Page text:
Just in time for the PDAC International Convention, Deloitte has released its 2018 edition of Tracking the trends: The top 10 issues shaping mining in the year ahead. In this tenth anniversary report, Deloitte’s global mining professionals share their experiences to help identify strategies mining companies can follow to succeed this year.
Two chapters have caught our attention: The image of mining and Transforming stakeholder relationships.
Stakeholder engagement and social reputation are still key concerns.
Overall, mining organizations understand that not only negative perceptions can damage reputation and affect stock prices, but they can also develop into community protests and violence, and result in the loss of their social license to operate.
Indeed, Deloitte notices that several mining companies have begun adhering to voluntary sustainability standards (Taskforce for Climate-related Financial Disclosure, Global Reporting Initiative and Carbon Disclosure Project).
However, giving to the community and making some environmental gestures are not enough. Mining companies need to do it with more transparency and sustainability.
Furthermore, despite several attempts to regain social acceptability, the industry’s reputation remains tarnished in many countries due to perceptions that companies contribute to environmental damage and cause a negative impact on communities.
As a result, more than ever, mining companies need to maintain their efforts in order to gain stakeholders’ trust.
In that particular context, here are some key pointers that await the mining industry in 2018, according to Deloitte.
Social transparency: painting a picture of what numbers really mean
Transparency is now a prerequisite for trust. Mining organizations should precisely communicate the value they bring to society.
In fact, some of the social initiatives mining companies have undertaken in the past have failed to deliver on their intended results. They didn’t succeed in showing their value and sustainability.
Unfortunately, numbers alone don’t tell a compelling story.
Companies need to provide more concrete examples of how their investments and activities translate into measurable social outcomes such as a certain percentage increase in local employment or the number of workers successfully transitioned to new jobs following a mine closure.
Rather than an information dump, companies should share a concrete picture of what their numbers mean.
They also must be more proactive in reporting the impact they are making in local communities and countries, not only in terms of employment, but in terms of infrastructure investments, improved access to education, and the development of healthcare programs.
Instead of doing chequebook philanthropy donations that typically end once a mine site shuts down, some mining organizations have begun contributing a portion of their local revenues to foundations that empower community members to allocate funds based on local needs.
Yet, once again, it’s essential to notice all these gestures and clearly demonstrate how it benefits the community.
Embrace more collaborative modes of engagement with stakeholders
“If there’s one area where the industry needs to both collaborate and innovate, it’s around how it deals with communities and governments. It’s time for miners to change the lens on stakeholder management. Rather than approaching it as a cost of compliance, companies must determine how to make a concrete social impact that inures to the benefit of different stakeholder groups.”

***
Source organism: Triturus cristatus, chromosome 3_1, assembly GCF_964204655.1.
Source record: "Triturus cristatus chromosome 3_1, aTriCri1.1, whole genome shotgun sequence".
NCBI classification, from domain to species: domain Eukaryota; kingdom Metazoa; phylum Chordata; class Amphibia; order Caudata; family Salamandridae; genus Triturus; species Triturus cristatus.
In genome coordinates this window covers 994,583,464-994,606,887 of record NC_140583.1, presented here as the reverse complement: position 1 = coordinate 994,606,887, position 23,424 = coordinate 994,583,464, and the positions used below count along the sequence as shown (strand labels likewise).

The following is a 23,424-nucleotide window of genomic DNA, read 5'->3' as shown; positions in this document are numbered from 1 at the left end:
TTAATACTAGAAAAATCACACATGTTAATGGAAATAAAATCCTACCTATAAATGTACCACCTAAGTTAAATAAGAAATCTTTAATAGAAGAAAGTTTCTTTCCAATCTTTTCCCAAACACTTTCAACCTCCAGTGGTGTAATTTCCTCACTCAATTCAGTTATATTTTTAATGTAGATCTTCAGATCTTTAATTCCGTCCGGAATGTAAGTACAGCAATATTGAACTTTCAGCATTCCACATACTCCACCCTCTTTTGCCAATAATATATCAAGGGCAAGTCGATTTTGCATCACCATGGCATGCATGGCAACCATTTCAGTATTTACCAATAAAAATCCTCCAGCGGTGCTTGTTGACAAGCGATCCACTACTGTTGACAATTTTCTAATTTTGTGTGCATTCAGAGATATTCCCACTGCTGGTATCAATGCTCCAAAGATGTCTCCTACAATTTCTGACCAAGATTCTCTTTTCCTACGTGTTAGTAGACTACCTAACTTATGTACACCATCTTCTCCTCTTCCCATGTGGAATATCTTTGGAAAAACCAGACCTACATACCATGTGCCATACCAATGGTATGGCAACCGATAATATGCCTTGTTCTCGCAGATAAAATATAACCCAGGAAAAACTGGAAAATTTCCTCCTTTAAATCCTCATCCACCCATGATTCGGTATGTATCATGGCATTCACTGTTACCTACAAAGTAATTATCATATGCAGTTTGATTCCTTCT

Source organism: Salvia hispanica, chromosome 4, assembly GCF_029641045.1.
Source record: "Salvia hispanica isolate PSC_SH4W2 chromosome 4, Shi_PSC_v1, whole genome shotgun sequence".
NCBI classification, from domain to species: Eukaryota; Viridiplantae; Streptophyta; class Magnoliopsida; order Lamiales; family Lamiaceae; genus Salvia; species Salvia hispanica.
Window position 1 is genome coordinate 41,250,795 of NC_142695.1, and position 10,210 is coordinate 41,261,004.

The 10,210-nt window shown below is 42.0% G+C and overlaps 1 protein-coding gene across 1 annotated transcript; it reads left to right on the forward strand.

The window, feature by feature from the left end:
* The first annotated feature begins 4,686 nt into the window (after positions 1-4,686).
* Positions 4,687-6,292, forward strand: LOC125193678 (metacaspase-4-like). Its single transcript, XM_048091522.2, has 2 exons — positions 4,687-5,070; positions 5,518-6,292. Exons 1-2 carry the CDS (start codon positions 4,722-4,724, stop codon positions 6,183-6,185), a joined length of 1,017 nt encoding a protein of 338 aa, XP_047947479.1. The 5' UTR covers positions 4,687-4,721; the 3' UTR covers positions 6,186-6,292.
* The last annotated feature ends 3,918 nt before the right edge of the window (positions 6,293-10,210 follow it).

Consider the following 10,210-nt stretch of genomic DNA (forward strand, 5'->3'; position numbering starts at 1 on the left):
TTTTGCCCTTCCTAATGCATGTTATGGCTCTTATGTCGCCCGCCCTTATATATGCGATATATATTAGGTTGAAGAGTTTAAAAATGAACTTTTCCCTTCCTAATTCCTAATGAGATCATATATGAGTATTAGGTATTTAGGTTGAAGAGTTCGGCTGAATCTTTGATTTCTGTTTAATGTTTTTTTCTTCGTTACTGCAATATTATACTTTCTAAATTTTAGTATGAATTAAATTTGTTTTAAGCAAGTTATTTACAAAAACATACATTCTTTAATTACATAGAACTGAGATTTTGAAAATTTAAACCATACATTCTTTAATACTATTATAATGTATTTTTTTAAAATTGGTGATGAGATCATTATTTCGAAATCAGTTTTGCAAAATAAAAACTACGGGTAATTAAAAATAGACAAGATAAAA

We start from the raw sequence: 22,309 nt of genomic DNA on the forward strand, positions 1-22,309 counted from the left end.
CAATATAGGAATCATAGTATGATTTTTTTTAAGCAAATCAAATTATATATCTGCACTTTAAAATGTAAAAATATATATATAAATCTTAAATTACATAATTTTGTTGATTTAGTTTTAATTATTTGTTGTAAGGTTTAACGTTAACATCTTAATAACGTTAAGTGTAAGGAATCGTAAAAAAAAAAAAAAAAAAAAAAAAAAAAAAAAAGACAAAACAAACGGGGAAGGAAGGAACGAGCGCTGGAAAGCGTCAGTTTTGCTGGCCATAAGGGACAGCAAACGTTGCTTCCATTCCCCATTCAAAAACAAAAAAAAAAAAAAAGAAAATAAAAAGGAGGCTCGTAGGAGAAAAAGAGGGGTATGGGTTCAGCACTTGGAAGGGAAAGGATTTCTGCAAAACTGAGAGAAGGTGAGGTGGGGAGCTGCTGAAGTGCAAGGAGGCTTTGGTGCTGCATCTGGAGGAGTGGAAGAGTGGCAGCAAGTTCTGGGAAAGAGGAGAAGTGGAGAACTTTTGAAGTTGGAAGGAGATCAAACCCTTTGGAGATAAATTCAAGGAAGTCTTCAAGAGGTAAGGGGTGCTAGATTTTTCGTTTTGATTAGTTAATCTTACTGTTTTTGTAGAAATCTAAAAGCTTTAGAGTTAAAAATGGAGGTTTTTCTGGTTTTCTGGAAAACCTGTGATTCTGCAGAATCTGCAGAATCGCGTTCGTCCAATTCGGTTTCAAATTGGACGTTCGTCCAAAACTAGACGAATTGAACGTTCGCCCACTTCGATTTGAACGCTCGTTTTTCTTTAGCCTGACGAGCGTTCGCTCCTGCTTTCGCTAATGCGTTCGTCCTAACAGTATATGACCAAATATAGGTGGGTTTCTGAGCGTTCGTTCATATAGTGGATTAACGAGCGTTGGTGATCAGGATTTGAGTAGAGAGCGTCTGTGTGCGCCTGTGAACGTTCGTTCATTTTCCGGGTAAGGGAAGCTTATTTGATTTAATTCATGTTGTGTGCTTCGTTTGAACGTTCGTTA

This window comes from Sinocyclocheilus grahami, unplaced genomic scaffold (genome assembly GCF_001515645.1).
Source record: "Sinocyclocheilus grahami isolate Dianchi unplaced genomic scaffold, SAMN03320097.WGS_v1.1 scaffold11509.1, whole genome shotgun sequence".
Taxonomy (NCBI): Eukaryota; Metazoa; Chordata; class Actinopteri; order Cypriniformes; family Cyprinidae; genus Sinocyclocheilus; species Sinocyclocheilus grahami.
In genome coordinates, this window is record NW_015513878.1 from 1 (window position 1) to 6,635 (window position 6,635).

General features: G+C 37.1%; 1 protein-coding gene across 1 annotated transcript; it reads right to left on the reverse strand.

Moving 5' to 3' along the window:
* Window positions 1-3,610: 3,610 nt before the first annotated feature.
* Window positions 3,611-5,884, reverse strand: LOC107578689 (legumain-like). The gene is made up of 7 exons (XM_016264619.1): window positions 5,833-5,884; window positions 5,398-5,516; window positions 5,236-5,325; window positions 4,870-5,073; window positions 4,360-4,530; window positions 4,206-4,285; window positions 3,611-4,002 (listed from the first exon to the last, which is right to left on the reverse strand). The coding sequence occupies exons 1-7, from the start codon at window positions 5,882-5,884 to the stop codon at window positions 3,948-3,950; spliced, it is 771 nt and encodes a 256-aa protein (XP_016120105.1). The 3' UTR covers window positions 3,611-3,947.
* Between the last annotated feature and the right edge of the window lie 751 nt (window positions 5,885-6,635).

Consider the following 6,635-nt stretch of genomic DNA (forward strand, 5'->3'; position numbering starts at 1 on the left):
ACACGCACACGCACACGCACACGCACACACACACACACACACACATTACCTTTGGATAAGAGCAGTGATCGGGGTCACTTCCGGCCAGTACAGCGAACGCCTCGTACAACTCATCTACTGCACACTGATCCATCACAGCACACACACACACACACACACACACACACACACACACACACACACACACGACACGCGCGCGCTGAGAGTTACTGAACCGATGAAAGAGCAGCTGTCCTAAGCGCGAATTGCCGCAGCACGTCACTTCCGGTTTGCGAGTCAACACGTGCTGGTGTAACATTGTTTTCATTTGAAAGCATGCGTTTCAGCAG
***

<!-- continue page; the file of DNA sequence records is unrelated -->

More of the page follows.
Andrew Lane, Mining Leader, Deloitte Africa
We can see more and more decisive public stances around corporate social responsibility.
To take CSR to the next level, all organizations should understand that their real assets are their people.
Most large mining companies already work directly with governments and communities, but it’s still inconsistent.
They should meet regularly with key stakeholders before, during, and after a mine is operational. This is about more than good PR. It will provide companies with confidence in the face of criticism when they know they are actively respecting and incorporating the views of the communities they operate in.
Adopting collaborative approaches is a common success factor. Typically, it includes building a team that’s committed to working closely with stakeholders, engaging with them and starting negotiations as early as possible.
Deloitte warns us that transforming key stakeholder relationships will not be easy.
If mining companies truly hope to change for the better, they must do more than create stakeholder maps in the various markets where they operate to identify key decision makers and potential detractors.
They must also create a stronger sense of shared value with both local governments and local communities. This means moving beyond the unilateral actions companies typically adopt (such as donations and philanthropy, preferential hiring, and legal compliance) to embrace more collaborative modes of engagement.
Measure and report on sustainability
Reporting shows a real commitment to sustainability.
Deloitte notices that mining companies should invest in tools that can help them report consistently and with the same rigor used for financial disclosure. Software used may even end up providing valuable data that they can use in strategic decision–making.
Are you ready to take your social performance to the next level? Request a demo today and learn how Boréalis can help you to implement a transparent process while contributing to community benefits.
More from this category
- Infographic: The Global Rise of Stakeholder Engagement
- The 4 Maturity Levels of Data Management for Stakeholder Engagement Activities
- Gaining on the SDGs – Inspiration from Ethical Corp’s Responsible Business Summit Europe
- Your Customer’s Stamp of Approval Is Worth More than You Think: Discover B Corps
- How to Measure the Success of Your Sustainability Strategy